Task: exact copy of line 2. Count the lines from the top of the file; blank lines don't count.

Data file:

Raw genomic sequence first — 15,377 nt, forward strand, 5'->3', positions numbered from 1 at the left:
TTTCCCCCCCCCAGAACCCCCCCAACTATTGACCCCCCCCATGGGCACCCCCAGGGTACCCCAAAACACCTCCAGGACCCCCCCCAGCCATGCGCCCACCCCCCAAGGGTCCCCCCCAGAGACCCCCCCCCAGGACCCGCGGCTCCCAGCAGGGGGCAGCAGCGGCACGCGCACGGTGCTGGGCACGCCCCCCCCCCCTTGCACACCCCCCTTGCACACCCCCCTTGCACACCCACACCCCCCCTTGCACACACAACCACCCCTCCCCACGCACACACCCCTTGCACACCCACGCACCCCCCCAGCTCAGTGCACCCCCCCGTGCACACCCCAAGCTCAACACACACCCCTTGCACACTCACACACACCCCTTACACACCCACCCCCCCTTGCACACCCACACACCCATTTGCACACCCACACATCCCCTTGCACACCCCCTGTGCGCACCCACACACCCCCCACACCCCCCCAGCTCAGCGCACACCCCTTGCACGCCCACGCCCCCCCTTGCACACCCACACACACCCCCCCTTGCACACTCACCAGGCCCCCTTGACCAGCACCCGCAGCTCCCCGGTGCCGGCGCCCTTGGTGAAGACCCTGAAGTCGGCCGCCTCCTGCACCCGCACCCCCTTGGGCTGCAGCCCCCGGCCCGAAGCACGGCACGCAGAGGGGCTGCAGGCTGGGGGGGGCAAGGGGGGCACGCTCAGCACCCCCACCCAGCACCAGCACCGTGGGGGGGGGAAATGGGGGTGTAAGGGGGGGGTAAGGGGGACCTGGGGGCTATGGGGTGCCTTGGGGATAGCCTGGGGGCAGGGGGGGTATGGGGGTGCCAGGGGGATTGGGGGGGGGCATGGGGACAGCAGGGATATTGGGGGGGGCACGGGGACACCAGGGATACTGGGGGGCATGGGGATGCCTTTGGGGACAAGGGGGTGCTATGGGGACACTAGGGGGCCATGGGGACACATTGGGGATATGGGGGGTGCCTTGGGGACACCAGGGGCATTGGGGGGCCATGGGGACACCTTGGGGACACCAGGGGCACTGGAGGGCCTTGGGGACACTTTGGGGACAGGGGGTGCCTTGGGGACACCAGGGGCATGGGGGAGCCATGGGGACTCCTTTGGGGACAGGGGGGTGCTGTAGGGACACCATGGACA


TTTCCCCCCCCCAGAACCCCCCCAACTATTGACCCCCCCCATGGGCACCCCCAGGGTACCCCAAAACACCTCCAGGACCCCCCCCAGCCATGCGCCCACCCCCCAAGGGTCCCCCCCAGAGACCCCCCCCCAGGACCCGCGGCTCCCAGCAGGGGGCAGCAGCGGCACGCGCACGGTGCTGGGCACGCCCCCCCCCCCTTGCACACCCCCCTTGCACACCCCCCTTGCACACCCACACCCCCCCTTGCACACACAACCACCCCTCCCCACGCACACACCCCTTGCACACCCACGCACCCCCCCAGCTCAGTGCACCCCCCCGTGCACACCCCAAGCTCAACACACACCCCTTGCACACTCACACACACCCCTTACACACCCACCCCCCCTTGCACACCCACACACCCATTTGCACACCCACACATCCCCTTGCACACCCCCTGTGCGCACCCACACACCCCCCACACCCCCCCAGCTCAGCGCACACCCCTTGCACGCCCACGCCCCCCCTTGCACACCCACACACACCCCCCCTTGCACACTCACCAGGCCCCCTTGACCAGCACCCGCAGCTCCCCGGTGCCGGCGCCCTTGGTGAAGACCCTGAAGTCGGCCGCCTCCTGCACCCGCACCCCCTTGGGCTGCAGCCCCCGGCCCGAAGCACGGCACGCAGAGGGGCTGCAGGCTGGGGGGGGCAAGGGGGGCACGCTCAGCACCCCCACCCAGCACCAGCACCGTGGGGGGGGGAAATGGGGGTGTAAGGGGGGGGTAAGGGGGACCTGGGGGCTATGGGGTGCCTTGGGGATAGCCTGGGGGCAGGGGGGGTATGGGGGTGCCAGGGGGATTGGGGGGGGGCATGGGGACAGCAGGGATATTGGGGGGGGCACGGGGACACCAGGGATACTGGGGGGCATGGGGATGCCTTTGGGGACAAGGGGGTGCTATGGGGACACTAGGGGGCCATGGGGACACATTGGGGATATGGGGGGTGCCTTGGGGACACCAGGGGCATTGGGGGGCCATGGGGACACCTTGGGGACACCAGGGGCACTGGAGGGCCTTGGGGACACTTTGGGGACAGGGGGTGCCTTGGGGACACCAGGGGCATGGGGGAGCCATGGGGACTCCTTTGGGGACAGGGGGGTGCTGTAGGGACACCATGGACA